Barriers to the uptake and effective use of finite element technology can be grouped into two categories
In the industry-focused discussions, education and training features highly in the wish list for improvement. There are, of course, numerous initiatives aimed at meeting this deficiency, ranging from academic short courses to code specific training courses, from web-based material to traditional text books. This diversity is both a strength and weakness: Industry tends to find the academic material too theoretical, too diffuse and insufficiently focused on industrial issues. Code specific training material can be too parochial and lacking in objectivity. In particular it tends to be skewed to what “can be done” – industry needs also to know what does not work. At the same time academics tend to be concerned at the apparent desire to de-skill the analysis process by “procedurising” it and by attempts to remove all mathematics from user manuals etc.
Against this background there is an ongoing need to discuss and debate the real needs of industrial users and how, and in what manner, they should be met. This will then stimulate the production of material to satisfy the needs of industry and encourage more effective forms of delivery. For example initial discussions have identified a number of projects addressing the issue of training through emerging techniques such as web based learning. The web-based survey of finite element users identified ways of capturing and re-using experience as a high priority, and there is perhaps scope to revisit knowledge management and expert systems technology.
There is also a requirement to examine the need for certification of engineers and accreditation of courses to a uniform standard. It is envisaged that this would contribute to improving the quality of analysis being carried out and enhancing the confidence levels in the use of technology. There is much to be said for a pan European “standard” for short courses on Finite Elements covering many aspects of FE modelling, e.g. linear, non-linear, dynamic analysis, fracture mechanics, fluid mechanics, heat transfer, etc. The feasibility of devising a written examination to assess students for a “Certificate of Competence” in the relevant FE area might also be considered.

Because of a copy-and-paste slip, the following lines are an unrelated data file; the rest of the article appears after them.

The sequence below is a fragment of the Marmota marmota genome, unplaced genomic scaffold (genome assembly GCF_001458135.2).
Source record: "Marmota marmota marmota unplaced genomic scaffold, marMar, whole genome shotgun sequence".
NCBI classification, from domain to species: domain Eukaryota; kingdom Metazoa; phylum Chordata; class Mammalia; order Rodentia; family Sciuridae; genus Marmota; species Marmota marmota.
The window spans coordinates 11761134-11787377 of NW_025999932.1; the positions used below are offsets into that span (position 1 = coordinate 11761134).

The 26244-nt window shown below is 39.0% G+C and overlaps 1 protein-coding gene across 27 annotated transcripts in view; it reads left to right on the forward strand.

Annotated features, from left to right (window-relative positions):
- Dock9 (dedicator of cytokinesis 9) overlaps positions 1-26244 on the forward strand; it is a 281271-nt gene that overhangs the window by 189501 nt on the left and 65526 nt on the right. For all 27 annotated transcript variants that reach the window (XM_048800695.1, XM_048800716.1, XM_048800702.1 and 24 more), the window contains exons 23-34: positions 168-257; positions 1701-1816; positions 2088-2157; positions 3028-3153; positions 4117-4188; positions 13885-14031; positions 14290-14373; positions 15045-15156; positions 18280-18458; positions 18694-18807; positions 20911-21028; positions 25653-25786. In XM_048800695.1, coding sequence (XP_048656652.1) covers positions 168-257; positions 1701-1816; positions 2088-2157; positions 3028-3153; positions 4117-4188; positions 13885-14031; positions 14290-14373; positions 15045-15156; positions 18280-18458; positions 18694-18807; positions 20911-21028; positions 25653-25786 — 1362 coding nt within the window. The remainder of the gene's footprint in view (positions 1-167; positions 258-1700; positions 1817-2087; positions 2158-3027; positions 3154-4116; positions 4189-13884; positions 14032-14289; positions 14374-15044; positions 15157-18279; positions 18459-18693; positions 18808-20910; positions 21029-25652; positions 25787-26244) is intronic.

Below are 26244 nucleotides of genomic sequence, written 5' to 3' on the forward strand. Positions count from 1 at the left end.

There are a number of exploitation and dissemination issues that currently limit the effective uptake of analysis and simulation technology; two of the most important ones being Q A and IPR. Quality Assurance in the broadest sense is about ensuring “fitness for purpose” of the analysis results and embraces the still maturing concepts of “verification” and “validation”. There have been a number of attempts to formalise these concepts, involving rigorous definitions and procedures, in the belief that these can then be integrated with the quality procedures for other business processes. A difficulty is that nonpractitioners tend to want validation (and verification) to be an absolute process with a “black and white” answer: A set of results (or even the model!) is either valid or is not and no qualification is needed. Practitioners, on the other hand, tend to want to qualify their validation by highlighting all the uncertainties and assumptions that go into the simulation. Against this background current QA philosophies for simulation fit somewhat uncomfortably with the more formalised procedures of other business processes.
A further issue, which is likely to become more important as simulation is integrated more closely with product development and other business processes, is how Intellectual Property Rights can be preserved. Conflicts can arise between the desire to standardise and the desire to maintain competitive advantage by asserting ownership of a process, data etc.
Again a forum to debate the nuances of the issue is needed.
Summary of the Project Findings relating to Education &
(as presented at the project review meeting in Malta, May 2005) (PDF Format)
D5603 - Procedural Benchmarks for Common Fabrication Details in
Jim Wood, University of Strathclyde (Hi-Res ZIP Version - 22MB )
WorldWide FEA Survey
Jim Wood, University of Strathclyde